“This is a fine example of why the College has been pushing the MBA to implement our policy. We believe that these issues would not be commonplace if the policies were in place and enforced by the MBA and AHPRA. The restrictions we place on members on the use of teleconsulting really must be applied to all practitioners, including nurses, to protect patient safety, in particular, that the signing off doctor must have cosmetic qualifications. It really begs the questions, was the doctor in question registered to practice in Australia, let alone a cosmetic doctor?”


 The limitations placed on teleconsulting for cosmetic purposes by the CPCA are as follows:

 – The medical practitioner doing the teleconsultation must work in the field of cosmetic medicine at least part-time and is a member of a cosmetic medical college or society or other college involved with cosmetic medicine and involved in its CME program;

-The medical practitioner doing the teleconsultation accepts responsibility for the outcome where the person performing the treatment is not a medical practitioner;

-The teleconsulting medical practitioner has met the treating nurse in person and has a professional relationship with any nurse he/ she delegates to and is satisfied that the nurse has adequate training and experience in cosmetic injectables to perform the specific treatment;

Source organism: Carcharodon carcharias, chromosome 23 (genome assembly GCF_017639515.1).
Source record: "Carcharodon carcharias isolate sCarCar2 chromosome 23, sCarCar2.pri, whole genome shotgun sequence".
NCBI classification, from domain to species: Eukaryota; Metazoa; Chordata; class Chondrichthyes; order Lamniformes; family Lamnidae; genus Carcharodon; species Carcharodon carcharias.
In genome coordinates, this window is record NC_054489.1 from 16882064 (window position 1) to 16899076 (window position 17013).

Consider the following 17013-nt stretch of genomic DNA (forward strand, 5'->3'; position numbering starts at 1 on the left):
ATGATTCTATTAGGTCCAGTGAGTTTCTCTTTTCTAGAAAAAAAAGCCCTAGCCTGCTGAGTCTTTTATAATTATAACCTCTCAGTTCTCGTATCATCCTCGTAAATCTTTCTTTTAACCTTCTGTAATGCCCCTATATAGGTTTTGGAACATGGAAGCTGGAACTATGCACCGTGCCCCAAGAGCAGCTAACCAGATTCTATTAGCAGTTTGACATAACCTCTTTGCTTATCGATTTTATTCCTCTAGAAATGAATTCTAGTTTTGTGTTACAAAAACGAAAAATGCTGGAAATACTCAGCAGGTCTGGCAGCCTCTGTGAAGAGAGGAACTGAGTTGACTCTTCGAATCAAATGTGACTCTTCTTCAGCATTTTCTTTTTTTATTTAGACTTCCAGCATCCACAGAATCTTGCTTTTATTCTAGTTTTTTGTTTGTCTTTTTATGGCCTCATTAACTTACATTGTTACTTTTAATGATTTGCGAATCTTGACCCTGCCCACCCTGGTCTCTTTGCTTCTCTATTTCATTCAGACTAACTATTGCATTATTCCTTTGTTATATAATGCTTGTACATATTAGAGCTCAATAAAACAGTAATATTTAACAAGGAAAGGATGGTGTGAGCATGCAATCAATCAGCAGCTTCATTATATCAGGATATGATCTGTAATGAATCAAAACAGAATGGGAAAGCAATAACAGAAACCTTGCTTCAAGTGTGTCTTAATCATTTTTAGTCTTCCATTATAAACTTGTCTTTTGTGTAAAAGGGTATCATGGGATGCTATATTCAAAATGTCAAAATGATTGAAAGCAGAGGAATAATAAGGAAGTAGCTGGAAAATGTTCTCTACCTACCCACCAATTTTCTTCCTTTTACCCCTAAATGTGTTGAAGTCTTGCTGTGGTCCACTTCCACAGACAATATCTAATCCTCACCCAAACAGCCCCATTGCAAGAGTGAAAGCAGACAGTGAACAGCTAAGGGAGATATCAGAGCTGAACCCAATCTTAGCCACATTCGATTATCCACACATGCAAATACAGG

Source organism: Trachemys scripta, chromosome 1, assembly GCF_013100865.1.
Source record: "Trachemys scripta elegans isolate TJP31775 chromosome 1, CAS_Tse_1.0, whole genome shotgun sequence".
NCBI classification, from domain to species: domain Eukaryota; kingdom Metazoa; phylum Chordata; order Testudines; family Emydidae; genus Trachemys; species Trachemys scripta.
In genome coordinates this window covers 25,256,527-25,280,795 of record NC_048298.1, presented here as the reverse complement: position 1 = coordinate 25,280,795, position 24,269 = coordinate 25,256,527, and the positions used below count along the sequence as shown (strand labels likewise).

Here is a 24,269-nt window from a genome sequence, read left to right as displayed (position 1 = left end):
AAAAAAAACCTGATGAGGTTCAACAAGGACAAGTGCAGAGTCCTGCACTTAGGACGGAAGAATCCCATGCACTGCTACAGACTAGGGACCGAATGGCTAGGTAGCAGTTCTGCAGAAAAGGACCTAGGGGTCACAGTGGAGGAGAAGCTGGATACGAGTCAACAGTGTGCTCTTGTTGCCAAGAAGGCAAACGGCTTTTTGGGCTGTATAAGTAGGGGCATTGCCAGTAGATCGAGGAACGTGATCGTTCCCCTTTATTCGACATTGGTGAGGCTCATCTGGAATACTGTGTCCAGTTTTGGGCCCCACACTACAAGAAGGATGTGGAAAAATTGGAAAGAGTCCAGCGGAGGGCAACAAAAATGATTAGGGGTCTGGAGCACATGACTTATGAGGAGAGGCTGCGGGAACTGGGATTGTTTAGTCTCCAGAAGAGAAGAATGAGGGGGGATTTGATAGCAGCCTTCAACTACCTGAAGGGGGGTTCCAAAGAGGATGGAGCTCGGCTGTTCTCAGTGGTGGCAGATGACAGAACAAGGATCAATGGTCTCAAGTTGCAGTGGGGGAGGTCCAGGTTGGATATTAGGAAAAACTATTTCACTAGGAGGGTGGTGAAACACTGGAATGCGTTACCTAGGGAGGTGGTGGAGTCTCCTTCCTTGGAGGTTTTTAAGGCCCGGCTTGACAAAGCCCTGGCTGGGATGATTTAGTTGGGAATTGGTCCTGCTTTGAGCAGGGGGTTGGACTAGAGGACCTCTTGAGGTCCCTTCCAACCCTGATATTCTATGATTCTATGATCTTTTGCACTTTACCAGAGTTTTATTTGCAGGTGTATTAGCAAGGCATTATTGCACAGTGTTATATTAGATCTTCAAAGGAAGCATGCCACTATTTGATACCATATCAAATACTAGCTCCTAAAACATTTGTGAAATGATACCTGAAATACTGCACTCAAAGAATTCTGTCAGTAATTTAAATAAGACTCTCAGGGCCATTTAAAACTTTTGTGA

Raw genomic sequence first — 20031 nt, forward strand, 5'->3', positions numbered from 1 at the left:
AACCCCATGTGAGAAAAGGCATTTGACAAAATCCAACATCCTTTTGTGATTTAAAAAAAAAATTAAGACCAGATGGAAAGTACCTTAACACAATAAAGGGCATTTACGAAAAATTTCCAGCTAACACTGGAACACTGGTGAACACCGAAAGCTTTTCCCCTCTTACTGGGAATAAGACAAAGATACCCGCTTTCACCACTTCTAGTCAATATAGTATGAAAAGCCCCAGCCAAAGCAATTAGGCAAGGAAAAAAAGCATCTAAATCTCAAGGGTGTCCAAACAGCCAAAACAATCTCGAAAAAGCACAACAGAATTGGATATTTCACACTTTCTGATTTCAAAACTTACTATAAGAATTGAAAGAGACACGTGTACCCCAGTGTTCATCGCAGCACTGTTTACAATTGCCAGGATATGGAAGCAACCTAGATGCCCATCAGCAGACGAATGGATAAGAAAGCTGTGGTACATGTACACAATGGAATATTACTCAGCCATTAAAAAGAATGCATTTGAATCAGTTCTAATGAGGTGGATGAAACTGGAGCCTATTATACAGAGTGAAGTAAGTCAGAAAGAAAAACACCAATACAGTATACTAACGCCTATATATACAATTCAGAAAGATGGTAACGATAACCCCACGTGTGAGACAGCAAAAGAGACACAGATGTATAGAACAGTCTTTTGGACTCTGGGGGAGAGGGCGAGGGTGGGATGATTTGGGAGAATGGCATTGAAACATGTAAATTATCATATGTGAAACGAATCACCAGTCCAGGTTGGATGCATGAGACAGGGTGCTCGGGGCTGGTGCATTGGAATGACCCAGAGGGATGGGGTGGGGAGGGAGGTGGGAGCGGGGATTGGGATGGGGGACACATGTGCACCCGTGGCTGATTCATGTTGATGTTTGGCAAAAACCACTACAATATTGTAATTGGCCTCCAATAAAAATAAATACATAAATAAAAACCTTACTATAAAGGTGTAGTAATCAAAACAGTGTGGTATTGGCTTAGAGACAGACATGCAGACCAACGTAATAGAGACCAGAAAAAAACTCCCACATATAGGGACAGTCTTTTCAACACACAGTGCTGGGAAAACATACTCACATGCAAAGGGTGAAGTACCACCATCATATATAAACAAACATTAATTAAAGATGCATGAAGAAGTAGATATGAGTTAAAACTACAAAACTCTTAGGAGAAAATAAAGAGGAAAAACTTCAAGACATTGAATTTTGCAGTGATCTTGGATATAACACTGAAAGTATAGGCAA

-The patient must have an annual review either face to face or via a teleconsultation with a doctor who meets the criteria stipulated in the first dot-point and who accepts responsibility for the subsequent treatments until further review;

-The person performing the teleconsultation must be available themselves, or through a suitably-trained medical practitioner locum, to offer immediate advice and support to the remote practitioner in the case of an emergency or where the practitioner needs further guidance;

-The person performing the treatment must have in their possession hyaluronidase to use in the event of arterial embolism plus an emergency medical kit to deal with acute allergic reactions and the skill to use them.

Further to the issue of teleconsulting, the CPCA believes that there needs to be amendments made to the advertising of Schedule 4 medications and their application.


 “The Medicines and Medical Devices Regulation currently prohibits the advertising of any S4 medications including, for example, mentioning those medications by either generic or trade name on the website or brochures of a medical practitioner like botulinium toxin. This means that cosmetic physicians are unable to communicate on their website, in their brochures or in their signage the fact that they are fully qualified, skilled and experienced to provide procedures with specific S4 medications, such as botulinum toxin, used to treat wrinkles. Perversely, non-doctors are left to advertise with impunity.


“Unfortunately, these media reports reflect feedback from our members who often are called upon to remediate the effects of such dodgy practices. It is clearly a matter of public safety, formal investigation is necessary and punishment needs to be applied to act as a deterrent, otherwise the problem will only get worse.


Research released by the CPCA in May of this year found that one in ten Australians admitted to having their last non-surgical cosmetic treatment performed in a home setting, rather than a doctor’s clinic – double the number from 2015.

So, while a party may be fun, parties and medical procedures should not be combined, nor should medical procedures and unqualified practitioners.

To find a qualified doctor with a focus on cosmetic medicine visit